October 6, 2020 By [email protected]_84 Off

Katy infectious disease experts discuss COVID-19 vaccine

The COVID-19 pandemic has claimed the lives of more than 200,000 Americans, and according to infectious disease experts, no miracle cure is coming. Herd immunity, the worst-case scenario ending to the crisis, will result in the deaths of three to four million Americans.

It’s no surprise, then, that the medical community is scrambling to create a safe and effective vaccine to eradicate the virus.

But questions abound as to how- and if- the vaccine will come about. Dr. Linda Yancey, an infectious disease specialist and COVID-19 expert at Houston Methodist Hospital West, anticipates that a reliable vaccine will be available mid-2021.

Yancey understands the frustration over having to wait another several months before a vaccine is readily available to the public, but she noted that rushing a vaccine could have devastating results.

“Vaccines are very much a situation where you can have it right, or you can have it right now, and we would much rather have it right,” Yancey said.

Fortunately, according to Dr. H. Dirk Sostman, president of the Academic Institute at Houston Methodist, there are 29 COVID-19 vaccines being tested in multiple clinical trials around the world. Among these, six different COVID-19 vaccines are being tested in the final phase of clinical trial testing. Three of those are funded by the U.S. government.

While typical vaccine trials can take three or four years, Yancey said, the global scientific community is working together to expedite the process of developing a vaccine. She noted, however, that while a vaccine may be available in 2021, due to the time it takes to manufacture, distribute and administer vaccines, most Americans may not be able to get the vaccine until early 2022.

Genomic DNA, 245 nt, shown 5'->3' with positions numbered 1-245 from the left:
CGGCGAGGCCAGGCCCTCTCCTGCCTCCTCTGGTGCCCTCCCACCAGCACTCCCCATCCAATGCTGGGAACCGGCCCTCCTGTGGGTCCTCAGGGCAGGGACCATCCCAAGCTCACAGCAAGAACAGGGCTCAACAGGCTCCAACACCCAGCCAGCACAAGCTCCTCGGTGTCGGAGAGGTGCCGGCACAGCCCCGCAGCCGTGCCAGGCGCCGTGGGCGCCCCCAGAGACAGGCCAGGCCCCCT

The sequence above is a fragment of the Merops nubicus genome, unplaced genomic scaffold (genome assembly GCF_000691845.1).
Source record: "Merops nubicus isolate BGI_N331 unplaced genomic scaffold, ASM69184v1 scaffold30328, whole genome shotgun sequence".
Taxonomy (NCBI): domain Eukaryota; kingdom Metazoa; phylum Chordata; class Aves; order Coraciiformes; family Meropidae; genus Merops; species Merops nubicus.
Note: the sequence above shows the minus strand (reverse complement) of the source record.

There are questions, too, about the efficacy of a vaccine, should one be developed.

Sostman stated that the FDA will only approve vaccines that prevent or reduce disease severity in at least 50 percent of those who are vaccinated.

A 50 percent efficacy rate is similar to that of the flu, Sostman added. The tetanus vaccine, by comparison, is 100 percent effective. According to Yancey, the COVID-19 vaccine will likely have a prevention rate similar to the flu shot.

Preventative rates are speculative until clinical trials reveal more data on how the vaccine works. While dozens of clinical trials are underway across the world, they all follow the same basic criteria for testing.

The chosen test subjects are high-exposure but low-risk, meaning they work in a field with high levels of COVID-19 exposure, but they are not in any high-risk categories, Yancey said. Subjects tend to be young healthcare workers in good health.

Each trial enlists thousands of subjects. Half are given the vaccine, and the other half are given a placebo.

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